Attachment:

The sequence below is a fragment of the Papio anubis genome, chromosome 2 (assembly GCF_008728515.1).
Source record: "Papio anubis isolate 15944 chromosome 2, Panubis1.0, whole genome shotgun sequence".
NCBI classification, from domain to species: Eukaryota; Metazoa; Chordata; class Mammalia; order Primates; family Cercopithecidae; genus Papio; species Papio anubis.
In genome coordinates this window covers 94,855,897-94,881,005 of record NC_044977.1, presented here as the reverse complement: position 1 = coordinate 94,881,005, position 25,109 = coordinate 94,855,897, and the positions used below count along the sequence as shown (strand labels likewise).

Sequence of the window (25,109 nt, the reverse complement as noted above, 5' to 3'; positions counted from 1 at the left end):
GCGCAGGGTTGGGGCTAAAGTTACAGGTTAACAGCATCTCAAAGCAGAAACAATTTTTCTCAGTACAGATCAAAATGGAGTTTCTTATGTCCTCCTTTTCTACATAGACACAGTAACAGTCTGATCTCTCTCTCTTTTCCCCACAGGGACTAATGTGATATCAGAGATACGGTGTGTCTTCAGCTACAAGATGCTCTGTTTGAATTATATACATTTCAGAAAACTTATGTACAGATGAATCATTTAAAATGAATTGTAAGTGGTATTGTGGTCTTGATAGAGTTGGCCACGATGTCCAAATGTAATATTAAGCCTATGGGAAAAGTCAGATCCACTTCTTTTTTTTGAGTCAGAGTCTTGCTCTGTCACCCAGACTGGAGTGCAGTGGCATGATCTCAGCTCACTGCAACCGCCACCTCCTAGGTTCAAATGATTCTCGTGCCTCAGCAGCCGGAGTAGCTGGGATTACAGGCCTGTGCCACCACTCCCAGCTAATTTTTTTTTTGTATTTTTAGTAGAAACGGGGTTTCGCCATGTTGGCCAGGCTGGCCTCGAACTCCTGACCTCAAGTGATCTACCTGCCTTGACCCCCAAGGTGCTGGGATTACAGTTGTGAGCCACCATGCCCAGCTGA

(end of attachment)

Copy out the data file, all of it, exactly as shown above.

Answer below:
The sequence below is a fragment of the Papio anubis genome, chromosome 2 (assembly GCF_008728515.1).
Source record: "Papio anubis isolate 15944 chromosome 2, Panubis1.0, whole genome shotgun sequence".
NCBI classification, from domain to species: Eukaryota; Metazoa; Chordata; class Mammalia; order Primates; family Cercopithecidae; genus Papio; species Papio anubis.
In genome coordinates this window covers 94,855,897-94,881,005 of record NC_044977.1, presented here as the reverse complement: position 1 = coordinate 94,881,005, position 25,109 = coordinate 94,855,897, and the positions used below count along the sequence as shown (strand labels likewise).

Sequence of the window (25,109 nt, the reverse complement as noted above, 5' to 3'; positions counted from 1 at the left end):
GCGCAGGGTTGGGGCTAAAGTTACAGGTTAACAGCATCTCAAAGCAGAAACAATTTTTCTCAGTACAGATCAAAATGGAGTTTCTTATGTCCTCCTTTTCTACATAGACACAGTAACAGTCTGATCTCTCTCTCTTTTCCCCACAGGGACTAATGTGATATCAGAGATACGGTGTGTCTTCAGCTACAAGATGCTCTGTTTGAATTATATACATTTCAGAAAACTTATGTACAGATGAATCATTTAAAATGAATTGTAAGTGGTATTGTGGTCTTGATAGAGTTGGCCACGATGTCCAAATGTAATATTAAGCCTATGGGAAAAGTCAGATCCACTTCTTTTTTTTGAGTCAGAGTCTTGCTCTGTCACCCAGACTGGAGTGCAGTGGCATGATCTCAGCTCACTGCAACCGCCACCTCCTAGGTTCAAATGATTCTCGTGCCTCAGCAGCCGGAGTAGCTGGGATTACAGGCCTGTGCCACCACTCCCAGCTAATTTTTTTTTTGTATTTTTAGTAGAAACGGGGTTTCGCCATGTTGGCCAGGCTGGCCTCGAACTCCTGACCTCAAGTGATCTACCTGCCTTGACCCCCAAGGTGCTGGGATTACAGTTGTGAGCCACCATGCCCAGCTGA